US: Pennsylvania will make $92 million extra through legalising same-sex marriage

According to a new study, through legalising same-sex marriage, the US state of Pennsylvania will make an extra $92,1 million (£55 million) in the first three years.

The results of the Williams Institute study, the money will be brought in by same-sex marriage to the state and local economy.

It was based on census results from 2010 that there were 22,336 same-sex coupes living in the state, and an estimate that between 7,490 and 11,168 of those couples would choose to marry within three years of same-sex marriage becoming law.

The estimates were based on the experience of other states such as Massachusetts, which have already legalised same-sex marriage. The study noted that more than half of gay and lesbian couples married in the first three years of same-sex marriage being legal there.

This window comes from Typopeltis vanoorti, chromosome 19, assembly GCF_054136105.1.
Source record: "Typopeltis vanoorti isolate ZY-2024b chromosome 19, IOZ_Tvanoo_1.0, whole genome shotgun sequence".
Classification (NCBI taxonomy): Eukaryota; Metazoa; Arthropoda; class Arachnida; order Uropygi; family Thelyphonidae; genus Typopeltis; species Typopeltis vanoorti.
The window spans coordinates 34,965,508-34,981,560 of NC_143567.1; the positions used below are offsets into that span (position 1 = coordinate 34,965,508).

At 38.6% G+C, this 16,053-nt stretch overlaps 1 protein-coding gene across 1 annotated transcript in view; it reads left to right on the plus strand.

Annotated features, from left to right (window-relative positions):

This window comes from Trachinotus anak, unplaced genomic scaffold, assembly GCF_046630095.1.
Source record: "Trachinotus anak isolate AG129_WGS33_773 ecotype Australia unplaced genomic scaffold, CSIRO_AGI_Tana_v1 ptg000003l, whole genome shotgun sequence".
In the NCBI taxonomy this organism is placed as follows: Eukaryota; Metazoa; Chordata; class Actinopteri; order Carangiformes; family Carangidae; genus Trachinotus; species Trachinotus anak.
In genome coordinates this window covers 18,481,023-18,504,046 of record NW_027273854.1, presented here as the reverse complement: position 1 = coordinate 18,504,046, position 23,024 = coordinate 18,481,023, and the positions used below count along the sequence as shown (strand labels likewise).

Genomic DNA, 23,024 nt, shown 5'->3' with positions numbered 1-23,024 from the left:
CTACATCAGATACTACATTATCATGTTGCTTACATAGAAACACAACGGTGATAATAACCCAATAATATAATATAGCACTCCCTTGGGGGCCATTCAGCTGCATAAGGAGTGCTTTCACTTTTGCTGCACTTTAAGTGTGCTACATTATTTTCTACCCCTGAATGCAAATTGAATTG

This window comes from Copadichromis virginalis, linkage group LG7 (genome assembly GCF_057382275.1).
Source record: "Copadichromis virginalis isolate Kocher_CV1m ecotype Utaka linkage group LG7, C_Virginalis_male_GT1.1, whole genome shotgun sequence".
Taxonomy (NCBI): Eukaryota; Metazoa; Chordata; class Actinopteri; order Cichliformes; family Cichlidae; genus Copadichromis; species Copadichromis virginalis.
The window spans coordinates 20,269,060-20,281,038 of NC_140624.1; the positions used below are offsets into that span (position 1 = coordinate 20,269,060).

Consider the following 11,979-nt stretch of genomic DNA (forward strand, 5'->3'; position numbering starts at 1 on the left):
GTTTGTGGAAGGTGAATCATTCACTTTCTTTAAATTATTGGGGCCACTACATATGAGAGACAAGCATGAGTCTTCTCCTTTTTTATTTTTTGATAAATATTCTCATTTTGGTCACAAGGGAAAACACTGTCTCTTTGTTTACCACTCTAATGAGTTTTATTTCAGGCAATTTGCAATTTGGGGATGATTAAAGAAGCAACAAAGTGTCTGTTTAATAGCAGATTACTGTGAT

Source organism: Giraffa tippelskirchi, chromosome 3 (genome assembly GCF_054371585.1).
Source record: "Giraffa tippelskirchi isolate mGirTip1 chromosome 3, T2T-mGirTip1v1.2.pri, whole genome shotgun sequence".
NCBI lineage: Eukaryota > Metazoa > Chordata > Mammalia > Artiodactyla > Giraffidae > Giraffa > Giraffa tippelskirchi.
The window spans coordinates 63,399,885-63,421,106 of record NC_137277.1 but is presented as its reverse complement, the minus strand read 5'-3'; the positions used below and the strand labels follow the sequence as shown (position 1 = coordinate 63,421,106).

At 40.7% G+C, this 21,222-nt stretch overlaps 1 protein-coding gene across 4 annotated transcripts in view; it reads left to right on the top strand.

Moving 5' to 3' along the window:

It states that the money would be generated through direct wedding spending and wedding-related tourism, with an average spend of $6,468 (£3,800) per wedding.

As well as the revenue, it is estimated that between 812 and 1,142 full and part time jobs would be created.

Dozens of gay and lesbian couples in the US state of Pennsylvania rushed this week to obtain marriage licences, as a judge struck down its same-sex marriage ban.

There is a three-day waiting period for marriage there, so despite there being no defence of the ban, weddings won’t start there until Friday.

A 1996 state law defined marriage as between one man and one woman, but in a Tuesday ruling, US District Judge John Jones ruled that the ban was unconstitutional.

As Montana same-sex couples have challenged a same-sex marriage ban there, only two states in the US now have same-sex marriage bans unchallenged in court.